With the Dow Jones down 2.90% from it all-time high of May 20th, look at how far the other groups have fallen that were at new 52Wk highs just six weeks ago.  Below #26 (Toys), all the groups have fallen more than the Dow Jones, some by a huge amount!  Look at Home Construction in the July 1st table, it’s at #71 with a 17% decline from its last 52Wk high.  Guess when Home Construction saw its last 52Wk high?  In Barron’s May 20th issue, in the #3 spot!  That is a huge decline in an economic sector that economists have such high expectations for pulling the rest of the economy out of the dumps.

To show you how much things can change over a few years, here is the table containing data from the 09 March 2009 credit crisis low; it’s the mirror image of the May 20th data, with no new 52Wk Highs and 56 new 52Wk Lows.  The best performing DJTMG group was Water Utilities (#1), which was 20% below its 52Wk high.  Now look at Gold Mining (#8); it may have been down 33% from its 52Wk High, but it was up 62% from its 52Wk Low.  Non-Ferris Mining (#61) is also interesting.  Like gold mining, the other miners bottomed in October 2008 under suspicious circumstances.  When the other groups hit their bottoms five months later in March 2009, the gold and copper miners were far ahead of the pack.



The table above for 09 March 2009 is technically important.  It’s the point where the credit crisis bear market was terminated by bankers, politicians, and academics; three groups of people who have no love for the free market.  These people believe they are the smartest people in any room they sit in, and are above the laws of God and man in their mission to save their banking system from the hobgoblins of deflation.  They also feel entitled to create money from nothing, and to do what they damn well please in the market place using monetary inflation to manipulate market valuations, as they did in early 2009 when they thwarted Mr Bear in his mission to take stock prices far below what we see in the table above. 

So how far should these indexes have fallen if “the smartest people in the room” hadn’t butted in?  I don’t know, but if you believe in the old Dow Jones dividend valuation model where the bull market continues until the Dow Jones dividend declines to a 3% yield, and bear markets continue until they see a Dow Jones dividend go above a 6% yield, the stock market has been overvalued since Alan Greenspan became Fed Chairman in 1987.  Look at the chart below to see how overvalued the stock market has been for decades.  After Greenspan came to the Federal Reserve in August 1987, the stock market operated very differently than it had for the six decades before his arrival (1925-1987).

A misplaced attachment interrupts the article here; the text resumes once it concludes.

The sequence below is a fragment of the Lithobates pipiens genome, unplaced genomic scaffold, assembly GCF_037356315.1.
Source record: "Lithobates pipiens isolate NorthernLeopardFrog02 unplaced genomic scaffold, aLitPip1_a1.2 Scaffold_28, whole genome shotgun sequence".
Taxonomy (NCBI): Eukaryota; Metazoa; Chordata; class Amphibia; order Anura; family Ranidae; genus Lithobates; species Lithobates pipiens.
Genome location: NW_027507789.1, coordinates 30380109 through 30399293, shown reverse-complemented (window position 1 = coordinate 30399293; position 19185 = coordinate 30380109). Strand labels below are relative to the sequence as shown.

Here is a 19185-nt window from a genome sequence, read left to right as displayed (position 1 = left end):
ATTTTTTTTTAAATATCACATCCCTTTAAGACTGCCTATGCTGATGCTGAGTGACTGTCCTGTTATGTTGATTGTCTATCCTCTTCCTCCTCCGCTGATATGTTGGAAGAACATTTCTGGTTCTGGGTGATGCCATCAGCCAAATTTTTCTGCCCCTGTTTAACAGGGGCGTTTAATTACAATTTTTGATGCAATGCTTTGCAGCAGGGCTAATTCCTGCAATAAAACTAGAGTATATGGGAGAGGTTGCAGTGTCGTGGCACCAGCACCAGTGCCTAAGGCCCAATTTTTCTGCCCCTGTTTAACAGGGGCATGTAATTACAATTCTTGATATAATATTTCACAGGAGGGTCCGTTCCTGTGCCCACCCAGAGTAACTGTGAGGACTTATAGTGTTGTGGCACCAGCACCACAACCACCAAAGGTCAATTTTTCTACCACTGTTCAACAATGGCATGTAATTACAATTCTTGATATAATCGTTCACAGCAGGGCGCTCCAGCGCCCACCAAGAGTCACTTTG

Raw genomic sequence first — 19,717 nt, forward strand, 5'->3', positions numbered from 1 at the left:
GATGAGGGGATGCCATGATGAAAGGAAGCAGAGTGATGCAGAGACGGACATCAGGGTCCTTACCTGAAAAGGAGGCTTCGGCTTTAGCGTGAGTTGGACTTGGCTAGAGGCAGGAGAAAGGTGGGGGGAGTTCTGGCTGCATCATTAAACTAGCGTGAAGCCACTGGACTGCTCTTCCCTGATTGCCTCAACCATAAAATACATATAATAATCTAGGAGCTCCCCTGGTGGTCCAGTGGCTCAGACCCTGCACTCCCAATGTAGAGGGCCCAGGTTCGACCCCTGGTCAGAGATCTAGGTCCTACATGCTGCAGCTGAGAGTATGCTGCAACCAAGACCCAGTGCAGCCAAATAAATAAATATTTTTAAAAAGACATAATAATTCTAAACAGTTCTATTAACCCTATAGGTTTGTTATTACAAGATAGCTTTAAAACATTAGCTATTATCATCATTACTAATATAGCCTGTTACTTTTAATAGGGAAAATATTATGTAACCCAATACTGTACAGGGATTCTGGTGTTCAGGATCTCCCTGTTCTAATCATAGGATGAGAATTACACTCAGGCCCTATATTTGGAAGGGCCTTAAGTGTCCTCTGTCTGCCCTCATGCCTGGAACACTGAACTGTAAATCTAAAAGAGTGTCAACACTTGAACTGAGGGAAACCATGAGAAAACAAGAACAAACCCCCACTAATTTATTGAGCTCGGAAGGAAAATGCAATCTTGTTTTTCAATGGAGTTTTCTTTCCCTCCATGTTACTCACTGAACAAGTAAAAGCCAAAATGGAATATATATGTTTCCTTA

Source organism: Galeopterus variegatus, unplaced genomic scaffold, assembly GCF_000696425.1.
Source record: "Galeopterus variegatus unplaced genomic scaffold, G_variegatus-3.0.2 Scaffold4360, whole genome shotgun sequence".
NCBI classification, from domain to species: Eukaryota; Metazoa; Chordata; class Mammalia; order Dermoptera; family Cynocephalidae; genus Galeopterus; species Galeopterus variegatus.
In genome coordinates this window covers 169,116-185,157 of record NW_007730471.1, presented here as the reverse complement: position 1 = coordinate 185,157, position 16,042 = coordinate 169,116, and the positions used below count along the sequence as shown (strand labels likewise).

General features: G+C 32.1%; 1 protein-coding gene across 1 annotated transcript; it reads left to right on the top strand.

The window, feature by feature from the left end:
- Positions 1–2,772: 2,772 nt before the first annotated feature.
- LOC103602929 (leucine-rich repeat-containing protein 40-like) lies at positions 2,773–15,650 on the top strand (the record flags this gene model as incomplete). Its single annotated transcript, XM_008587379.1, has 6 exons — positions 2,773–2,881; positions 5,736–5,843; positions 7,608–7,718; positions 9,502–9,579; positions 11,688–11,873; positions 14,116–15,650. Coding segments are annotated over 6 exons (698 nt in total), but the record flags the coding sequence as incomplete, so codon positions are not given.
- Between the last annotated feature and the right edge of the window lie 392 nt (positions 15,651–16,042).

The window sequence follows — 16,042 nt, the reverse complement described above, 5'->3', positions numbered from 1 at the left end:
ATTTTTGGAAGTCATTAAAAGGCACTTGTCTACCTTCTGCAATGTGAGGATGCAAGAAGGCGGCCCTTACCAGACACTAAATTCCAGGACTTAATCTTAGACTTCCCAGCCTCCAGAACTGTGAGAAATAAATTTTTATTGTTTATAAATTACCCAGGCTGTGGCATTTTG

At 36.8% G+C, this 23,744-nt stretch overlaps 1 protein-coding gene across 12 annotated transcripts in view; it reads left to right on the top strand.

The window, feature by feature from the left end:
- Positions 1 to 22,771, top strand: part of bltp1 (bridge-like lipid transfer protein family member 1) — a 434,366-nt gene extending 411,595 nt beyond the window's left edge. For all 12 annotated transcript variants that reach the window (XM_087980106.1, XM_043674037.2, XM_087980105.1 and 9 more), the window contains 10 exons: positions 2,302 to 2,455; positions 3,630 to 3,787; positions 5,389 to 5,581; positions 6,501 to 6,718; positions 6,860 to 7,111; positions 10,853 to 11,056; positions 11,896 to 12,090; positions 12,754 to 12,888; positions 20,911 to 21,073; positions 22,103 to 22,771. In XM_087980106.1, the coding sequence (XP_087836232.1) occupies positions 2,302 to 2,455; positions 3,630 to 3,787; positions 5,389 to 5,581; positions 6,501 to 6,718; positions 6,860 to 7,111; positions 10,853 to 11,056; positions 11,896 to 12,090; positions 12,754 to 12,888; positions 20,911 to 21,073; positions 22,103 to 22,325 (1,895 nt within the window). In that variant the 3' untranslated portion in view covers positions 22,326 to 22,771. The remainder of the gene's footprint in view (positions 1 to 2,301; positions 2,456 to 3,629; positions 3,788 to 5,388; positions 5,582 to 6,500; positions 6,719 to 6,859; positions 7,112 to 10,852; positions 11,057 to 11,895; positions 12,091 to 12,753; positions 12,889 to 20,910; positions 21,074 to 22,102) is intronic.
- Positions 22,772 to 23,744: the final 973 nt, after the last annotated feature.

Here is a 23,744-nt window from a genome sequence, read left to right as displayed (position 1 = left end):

By the time Easy Alan Greenspan began wondering about “irrational exuberance” in the stock market (December 1996), the Dow Jones’s dividend yield was but a month away from slipping below 2%, something that has never happened in the history of the NYSE.  The Dow’s ultimate low yield was a pathetic 1.30%, seen on 14 January 2000 as the Dow Jones saw its 1982-2000 top of 11,722.  Before Alan Greenspan, no Fed Chairman attempted to directly manage stock market valuations.  Since Alan Greenspan became Federal Reserve Chairman in 1987, preventing bear markets from taking place (deflation) has been a stated goal of the Federal Reserve, as is obvious in the Dow Jones Dividend Yield chart below.



At the March 2009 bottom, the Dow Jones’ dividend yield increased to only 4.74% as its valuation declined a whopping -53.78% from its high of October 2007.  This decline is #2 Dow Jones bear market since 1885 and the Dow’s dividend yield didn’t even break above 5%.  By the way, I’m still counting the weeks for our bear market; it’s been 298 weeks since it saw its top in October 2007.  But the Dow went on to a new all-time high this year, so you may think this inaccurate.  If so, the Oct 2007 - March 09 bear market lasted 73 weeks.



A 4.74% is far below 6% when it comes to dividend yields and their impact on market valuations.  Four years ago, what would have happened to the Dow Jones valuation had its dividend yield increased to 6% as its dividend cash payment decline from $310 to $200 (35% decline).  Both circumstanced well within historical standards of past bear markets since 1925.  The table below provides the answer with mathematical precision – Dow Jones at 3333, or a final bear market decline of 76.46%.  That would be a depression bottom.   And if the Dow Jones had declined by 76% sometime in 2009-10, most of the DJTMG would have done much worse than the Dow Jones, far below where we see them on 09 March 2009.



If Congress hadn’t given a monetary “bazooka” to Treasury Secretary Paulson and Fed Chairman Bernanke in October 2008, we would have seen many more 80% & 90% declines in the DJTMG before Mr Bear was finished with the bulls.  After two decades of Easy Alan Greenspan and Bubbles Bernanke’s inflationary-market machinations, Mr. Bear had much to do in 2008-09, as he still does today.  I expect the next phase of the 2007 – 201? Bear market to deeper than what we saw in March 2009 as next time Mr Bear will overwhelm the best efforts of Washington and Wall Street.